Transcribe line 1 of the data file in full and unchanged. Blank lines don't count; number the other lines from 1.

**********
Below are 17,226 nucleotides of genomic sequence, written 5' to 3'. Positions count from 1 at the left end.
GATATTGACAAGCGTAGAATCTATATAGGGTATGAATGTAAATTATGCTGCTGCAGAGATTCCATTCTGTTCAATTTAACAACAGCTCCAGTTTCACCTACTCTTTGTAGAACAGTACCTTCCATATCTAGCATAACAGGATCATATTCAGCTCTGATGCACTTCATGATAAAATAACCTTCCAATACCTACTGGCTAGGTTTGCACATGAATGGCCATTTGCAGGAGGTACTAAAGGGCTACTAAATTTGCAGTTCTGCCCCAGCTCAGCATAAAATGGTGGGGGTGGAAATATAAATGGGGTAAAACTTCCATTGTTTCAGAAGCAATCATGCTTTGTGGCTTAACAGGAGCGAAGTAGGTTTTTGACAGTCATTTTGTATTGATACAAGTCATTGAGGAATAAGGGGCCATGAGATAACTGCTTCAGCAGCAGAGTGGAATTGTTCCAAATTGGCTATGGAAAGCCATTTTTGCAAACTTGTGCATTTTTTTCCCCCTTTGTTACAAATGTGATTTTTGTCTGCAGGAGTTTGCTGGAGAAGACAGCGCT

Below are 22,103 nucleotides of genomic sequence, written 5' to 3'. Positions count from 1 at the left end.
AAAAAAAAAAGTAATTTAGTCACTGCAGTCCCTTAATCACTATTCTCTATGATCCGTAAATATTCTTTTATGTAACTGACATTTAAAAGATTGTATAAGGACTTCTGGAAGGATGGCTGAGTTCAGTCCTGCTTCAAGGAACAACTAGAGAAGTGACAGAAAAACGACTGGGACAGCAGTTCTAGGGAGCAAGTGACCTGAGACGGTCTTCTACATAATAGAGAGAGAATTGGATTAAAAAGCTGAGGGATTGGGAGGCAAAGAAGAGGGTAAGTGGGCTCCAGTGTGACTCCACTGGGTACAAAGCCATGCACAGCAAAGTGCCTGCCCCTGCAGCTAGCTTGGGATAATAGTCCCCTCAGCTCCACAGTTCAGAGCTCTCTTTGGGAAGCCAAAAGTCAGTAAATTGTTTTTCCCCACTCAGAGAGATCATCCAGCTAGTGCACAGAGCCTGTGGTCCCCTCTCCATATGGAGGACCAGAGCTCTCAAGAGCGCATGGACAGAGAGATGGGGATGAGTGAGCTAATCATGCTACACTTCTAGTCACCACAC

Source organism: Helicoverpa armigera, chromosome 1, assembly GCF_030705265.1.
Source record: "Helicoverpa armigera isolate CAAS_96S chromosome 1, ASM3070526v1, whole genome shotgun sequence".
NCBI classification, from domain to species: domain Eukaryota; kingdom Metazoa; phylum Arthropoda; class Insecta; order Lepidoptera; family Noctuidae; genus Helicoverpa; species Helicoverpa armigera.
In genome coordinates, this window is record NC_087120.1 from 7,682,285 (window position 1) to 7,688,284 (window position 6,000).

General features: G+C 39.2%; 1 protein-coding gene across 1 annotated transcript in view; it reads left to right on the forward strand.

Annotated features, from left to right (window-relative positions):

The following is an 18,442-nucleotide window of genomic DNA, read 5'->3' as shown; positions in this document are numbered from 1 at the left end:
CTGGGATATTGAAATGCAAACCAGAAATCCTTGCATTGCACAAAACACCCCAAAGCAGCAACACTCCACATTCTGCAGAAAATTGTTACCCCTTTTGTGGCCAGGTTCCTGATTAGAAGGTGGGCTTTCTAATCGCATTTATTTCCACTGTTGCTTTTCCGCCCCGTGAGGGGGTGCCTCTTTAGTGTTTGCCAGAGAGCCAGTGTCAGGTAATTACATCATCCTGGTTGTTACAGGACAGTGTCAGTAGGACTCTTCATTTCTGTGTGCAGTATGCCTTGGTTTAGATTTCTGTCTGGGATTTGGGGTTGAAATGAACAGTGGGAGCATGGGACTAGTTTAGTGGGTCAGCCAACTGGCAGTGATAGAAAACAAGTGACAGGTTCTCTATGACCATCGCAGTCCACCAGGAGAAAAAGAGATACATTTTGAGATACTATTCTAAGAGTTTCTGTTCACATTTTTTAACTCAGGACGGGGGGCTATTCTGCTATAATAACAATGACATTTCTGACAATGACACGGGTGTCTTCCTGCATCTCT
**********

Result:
Below are 17,226 nucleotides of genomic sequence, written 5' to 3'. Positions count from 1 at the left end.